Perhaps you’ve been trying to pick up a few tricks or tips here to make the long, tedious Chinese learning process for your primary school kid an easy one. If it doesn’t appear to be working well for whatever reason, it may be good to rejuvenate the focus.
As we’ve mentioned, words, terms and phrases are the basis of learning Chinese. And they’re surprisingly the core of how kids can develop their Chinese skills naturally.
But how should you start? Let’s first take a look at the 5 important tips to learn Chinese words and idioms.
5 important tips to learn primary school Chinese words & idioms
Yes, learning Chinese isn’t anywhere near easy. And no, it’s not time to throw in the towel and let nature take its course. Like any other subjects, there are methodologies in learning Chinese. Take note of these 5 ways; there’s something for most young learners, no matter their learning styles.
1. Learn to read and write independently
In the first couple of years, primary school students will learn how to identify words. Afterwards, they should be able to recognize and read out terms that are pointed out to them. Vocabulary excellence is mostly driven by regular activities that focus on independent reading and writing. Regularly reading materials outside of the classroom and learning unfamiliar terms is probably a great start.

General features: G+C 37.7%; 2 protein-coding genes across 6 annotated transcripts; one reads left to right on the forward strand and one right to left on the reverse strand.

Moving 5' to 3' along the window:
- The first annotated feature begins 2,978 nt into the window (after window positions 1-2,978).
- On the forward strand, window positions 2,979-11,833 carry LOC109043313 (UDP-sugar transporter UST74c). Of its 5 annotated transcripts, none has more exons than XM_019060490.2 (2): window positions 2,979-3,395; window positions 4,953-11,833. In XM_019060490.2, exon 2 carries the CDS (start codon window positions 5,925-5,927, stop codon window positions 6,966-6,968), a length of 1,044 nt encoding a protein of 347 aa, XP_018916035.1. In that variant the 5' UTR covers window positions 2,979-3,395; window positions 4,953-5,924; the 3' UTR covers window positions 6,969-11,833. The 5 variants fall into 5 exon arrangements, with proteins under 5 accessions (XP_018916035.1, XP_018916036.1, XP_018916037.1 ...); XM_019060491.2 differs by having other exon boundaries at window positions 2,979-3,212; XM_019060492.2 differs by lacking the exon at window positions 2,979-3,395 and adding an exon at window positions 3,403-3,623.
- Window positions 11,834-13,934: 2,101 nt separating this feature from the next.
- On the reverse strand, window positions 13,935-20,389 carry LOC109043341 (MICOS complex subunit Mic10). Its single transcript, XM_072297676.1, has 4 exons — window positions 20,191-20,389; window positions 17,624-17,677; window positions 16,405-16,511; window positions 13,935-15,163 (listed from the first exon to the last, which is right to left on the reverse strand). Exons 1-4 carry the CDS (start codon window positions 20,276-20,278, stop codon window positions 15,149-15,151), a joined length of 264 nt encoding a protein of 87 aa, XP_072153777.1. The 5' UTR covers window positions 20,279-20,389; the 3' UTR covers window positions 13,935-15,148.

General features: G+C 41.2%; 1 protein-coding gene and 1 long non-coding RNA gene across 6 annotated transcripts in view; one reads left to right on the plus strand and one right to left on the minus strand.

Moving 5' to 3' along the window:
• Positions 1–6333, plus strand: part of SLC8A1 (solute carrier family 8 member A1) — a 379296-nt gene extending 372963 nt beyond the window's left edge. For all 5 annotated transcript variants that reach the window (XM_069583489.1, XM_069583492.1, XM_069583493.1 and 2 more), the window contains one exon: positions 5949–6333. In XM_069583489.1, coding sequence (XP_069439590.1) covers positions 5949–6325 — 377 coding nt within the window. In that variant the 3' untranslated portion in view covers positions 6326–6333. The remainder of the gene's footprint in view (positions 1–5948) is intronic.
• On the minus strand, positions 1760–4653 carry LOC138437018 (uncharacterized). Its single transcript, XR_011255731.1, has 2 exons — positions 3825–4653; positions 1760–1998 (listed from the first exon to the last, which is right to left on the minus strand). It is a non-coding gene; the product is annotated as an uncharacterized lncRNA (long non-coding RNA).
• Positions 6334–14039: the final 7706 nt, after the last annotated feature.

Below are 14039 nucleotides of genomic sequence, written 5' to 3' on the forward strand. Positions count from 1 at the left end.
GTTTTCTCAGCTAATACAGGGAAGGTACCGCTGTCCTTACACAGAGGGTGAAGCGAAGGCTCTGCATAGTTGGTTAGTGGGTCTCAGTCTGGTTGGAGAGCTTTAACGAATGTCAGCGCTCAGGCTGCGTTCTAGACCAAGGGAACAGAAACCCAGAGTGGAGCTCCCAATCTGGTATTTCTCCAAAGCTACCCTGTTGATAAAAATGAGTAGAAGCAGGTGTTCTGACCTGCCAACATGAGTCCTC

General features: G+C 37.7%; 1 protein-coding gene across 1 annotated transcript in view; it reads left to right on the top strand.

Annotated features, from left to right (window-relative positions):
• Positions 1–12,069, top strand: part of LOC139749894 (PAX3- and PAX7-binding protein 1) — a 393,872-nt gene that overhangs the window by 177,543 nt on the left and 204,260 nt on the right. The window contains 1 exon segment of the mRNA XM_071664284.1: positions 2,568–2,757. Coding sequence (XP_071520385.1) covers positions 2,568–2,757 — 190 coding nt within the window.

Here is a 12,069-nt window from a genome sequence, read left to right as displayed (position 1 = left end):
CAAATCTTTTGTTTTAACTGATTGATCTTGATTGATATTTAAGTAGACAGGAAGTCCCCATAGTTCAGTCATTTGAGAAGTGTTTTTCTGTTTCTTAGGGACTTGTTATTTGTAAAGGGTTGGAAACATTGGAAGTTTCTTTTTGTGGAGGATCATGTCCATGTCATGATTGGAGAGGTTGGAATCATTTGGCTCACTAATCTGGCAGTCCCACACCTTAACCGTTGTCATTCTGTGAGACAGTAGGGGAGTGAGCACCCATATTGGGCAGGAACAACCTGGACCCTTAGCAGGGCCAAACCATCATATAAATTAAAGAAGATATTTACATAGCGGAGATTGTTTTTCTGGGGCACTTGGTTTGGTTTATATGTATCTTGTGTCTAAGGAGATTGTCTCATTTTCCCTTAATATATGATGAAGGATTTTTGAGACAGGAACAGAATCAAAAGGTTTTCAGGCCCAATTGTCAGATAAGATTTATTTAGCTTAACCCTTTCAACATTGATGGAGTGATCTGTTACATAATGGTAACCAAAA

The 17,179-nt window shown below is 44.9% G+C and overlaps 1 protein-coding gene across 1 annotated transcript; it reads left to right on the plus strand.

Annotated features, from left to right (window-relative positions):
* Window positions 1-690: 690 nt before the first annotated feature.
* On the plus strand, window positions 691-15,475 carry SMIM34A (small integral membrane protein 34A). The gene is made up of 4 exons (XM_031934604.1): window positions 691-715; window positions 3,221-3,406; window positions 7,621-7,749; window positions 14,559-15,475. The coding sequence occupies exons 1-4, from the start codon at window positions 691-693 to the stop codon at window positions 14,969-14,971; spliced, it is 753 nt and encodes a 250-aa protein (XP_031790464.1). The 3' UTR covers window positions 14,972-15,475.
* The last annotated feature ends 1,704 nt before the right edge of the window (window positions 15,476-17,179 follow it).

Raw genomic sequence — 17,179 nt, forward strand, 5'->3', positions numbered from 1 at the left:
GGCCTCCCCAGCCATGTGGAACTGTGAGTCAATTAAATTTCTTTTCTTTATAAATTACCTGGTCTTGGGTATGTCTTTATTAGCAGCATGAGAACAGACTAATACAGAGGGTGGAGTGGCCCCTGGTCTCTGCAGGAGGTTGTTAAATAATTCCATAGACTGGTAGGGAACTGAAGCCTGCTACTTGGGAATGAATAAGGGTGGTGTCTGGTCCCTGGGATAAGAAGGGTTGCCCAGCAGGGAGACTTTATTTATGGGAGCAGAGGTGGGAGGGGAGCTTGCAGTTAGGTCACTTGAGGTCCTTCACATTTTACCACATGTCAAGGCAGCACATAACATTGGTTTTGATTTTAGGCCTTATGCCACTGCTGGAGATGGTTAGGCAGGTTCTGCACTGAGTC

2. Build a strong vocabulary library
Words and terms are the nuts and bolts to express thoughts accurately. As much as we emphasize the importance of outside classroom learning, academic textbooks are also as pertinent. Students will have a stronger grasp of new terms and words when they fully comprehend the context of the article, helping these newly acquired words, terms or idioms stick better.
3. Be attentive to teaching methods
In the midst of primary school, learning methods get gradually important. Identifying your kid’s learning styles and distinguishing teaching methods that work better for them can cement their learning abilities and transfer these abilities outside of the classroom. Also note that students have different learning characteristics for each semester, depending on the intensity of the curriculum. So, it’s vital for parents to know what works better for their kids to achieve more with less.
4. Memorize and recite
Realize that your primary school child has powerful memorizing and reciting skills? It’s actually a distinct characteristic of children aged eight or nine. And what’s relieving is that they’re willing to do so. However, school textbooks are far from enough to fill a child’s learning void. Adding classic poems and stories can improve your child’s memory, and also a great way for them to touch base with this rich and wonderful language.
5. Tackling the learning bottleneck